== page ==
‘I entrust myself to the Buddha of Inconceivable Light!’ (Shinran, Shoshin nembutsu-ge, CWS, p. 69)
‘Each ray of light shines over the worlds of the ten quarters, embracing and never abandoning those beings who are mindful of the Buddha (nembutsu).’ (Shakyamuni Buddha, The Contemplation Sutra, CSA, p. 39)
‘The karmic consciousness of true and real shinjin is the inner cause. The Name and Light–our father and mother–are the outer causes. When the inner and outer causes merge, one realises the true body in the fulfilled land.’ (Shinran, Kyo Gyo Shin Sho II, CWS, p. 54)
‘Deep mind (jinshin) is true and real shinjin.’ (Shinran, Passages on the Pure Land Way, CWS, p. 315)
‘Deep mind is the deeply entrusting mind. There are two aspects. One is to believe deeply and decidedly that you are a foolish being of karmic evil caught in birth-and-death, ever sinking and ever wandering in transmigration from innumerable kalpas in the past, with never a condition that would lead to emancipation. The second is to believe deeply and decidedly that Amida Buddha’s Forty-eight Vows grasp sentient beings, and that allowing yourself to be carried by the power of the Vow without any doubt or apprehension, you will attain birth.’ (Shinran, Kyo Gyo Shin Sho III, CWS, p. 85 et. al.)
‘The Two Bags
‘We all carry Two Bags about with us, one in front and one behind, and both are packed full of faults. The bag in front contains our neighbour’s faults, and the one behind our own. Hence it is that we do not see our own faults, but never fail to see those of others.’ (Æsop, Æ p, 49)
‘The fault of others is easily perceived, but that of one’s self is difficult to perceive; a man winnows his neighbour’s faults like chaff, but his own fault he hides, as a cheat hides the bad [dice] from the player.’ (Dhammapada, DP, p. 31)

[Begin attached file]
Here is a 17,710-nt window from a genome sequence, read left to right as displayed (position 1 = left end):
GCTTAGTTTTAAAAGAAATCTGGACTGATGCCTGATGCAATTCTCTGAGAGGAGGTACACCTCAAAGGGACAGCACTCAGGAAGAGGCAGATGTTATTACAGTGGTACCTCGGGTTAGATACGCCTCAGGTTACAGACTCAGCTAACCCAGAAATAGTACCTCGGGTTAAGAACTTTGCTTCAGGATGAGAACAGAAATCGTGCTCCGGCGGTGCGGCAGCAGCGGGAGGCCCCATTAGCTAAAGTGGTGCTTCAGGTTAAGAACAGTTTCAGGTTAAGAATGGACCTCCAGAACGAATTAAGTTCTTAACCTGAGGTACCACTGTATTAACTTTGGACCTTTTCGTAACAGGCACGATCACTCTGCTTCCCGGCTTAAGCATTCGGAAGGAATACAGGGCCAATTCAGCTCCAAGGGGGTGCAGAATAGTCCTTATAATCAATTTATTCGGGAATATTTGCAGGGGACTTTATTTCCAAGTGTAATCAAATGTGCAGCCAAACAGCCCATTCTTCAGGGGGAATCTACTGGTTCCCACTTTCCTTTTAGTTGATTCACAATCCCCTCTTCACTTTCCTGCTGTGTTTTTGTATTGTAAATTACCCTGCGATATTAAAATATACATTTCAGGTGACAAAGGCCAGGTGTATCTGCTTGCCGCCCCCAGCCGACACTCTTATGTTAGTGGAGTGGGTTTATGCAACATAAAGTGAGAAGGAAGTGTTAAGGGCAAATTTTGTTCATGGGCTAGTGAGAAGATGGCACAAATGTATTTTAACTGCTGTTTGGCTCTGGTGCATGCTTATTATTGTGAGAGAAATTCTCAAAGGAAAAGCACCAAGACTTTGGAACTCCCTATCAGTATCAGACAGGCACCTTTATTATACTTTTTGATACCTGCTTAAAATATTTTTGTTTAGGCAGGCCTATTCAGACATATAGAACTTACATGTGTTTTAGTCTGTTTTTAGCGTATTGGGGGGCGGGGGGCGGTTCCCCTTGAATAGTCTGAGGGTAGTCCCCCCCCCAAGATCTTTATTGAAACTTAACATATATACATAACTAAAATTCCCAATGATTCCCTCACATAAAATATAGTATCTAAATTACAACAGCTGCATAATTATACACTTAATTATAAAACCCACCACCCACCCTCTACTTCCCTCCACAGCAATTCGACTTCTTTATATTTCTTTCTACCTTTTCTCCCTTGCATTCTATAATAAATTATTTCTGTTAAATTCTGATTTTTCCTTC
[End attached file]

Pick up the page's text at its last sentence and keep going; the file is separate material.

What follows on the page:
The Inconceivable Light that is the working of Amida Buddha, fills the boundless reaches of the universe. This same Inconceivable Light shines within the hearts and minds of those who hear Amida Buddha’s Name. It brings us to trust his Vow because it has also shown us our inner reality.
That, after all, is what the Buddha Dharma is. It is the way that we ‘see things as they really are’.
Our inner reality is our blind passions (Sk. klesha, Jp. bonno). Our minds are dark until the Inconceivable Light that is Amida Buddha removes the obstacles that stop us from seeing–in stark relief–the things that we would rather not see:
‘Suppose there is a room that has been dark for a thousand years. If light reaches it, however briefly, the room immediately becomes bright. How can the darkness say that, having occupied the room for a thousand years, it refuses to leave? ‘ (Shinran, Kyo Gyo Shin Sho III, CWS, p. 146)
That is why the nembutsu, Namo Amida Butsu, is the celebration of both joy and gratitude. It is the outward expression of deep mind– the shinjin that is true and real.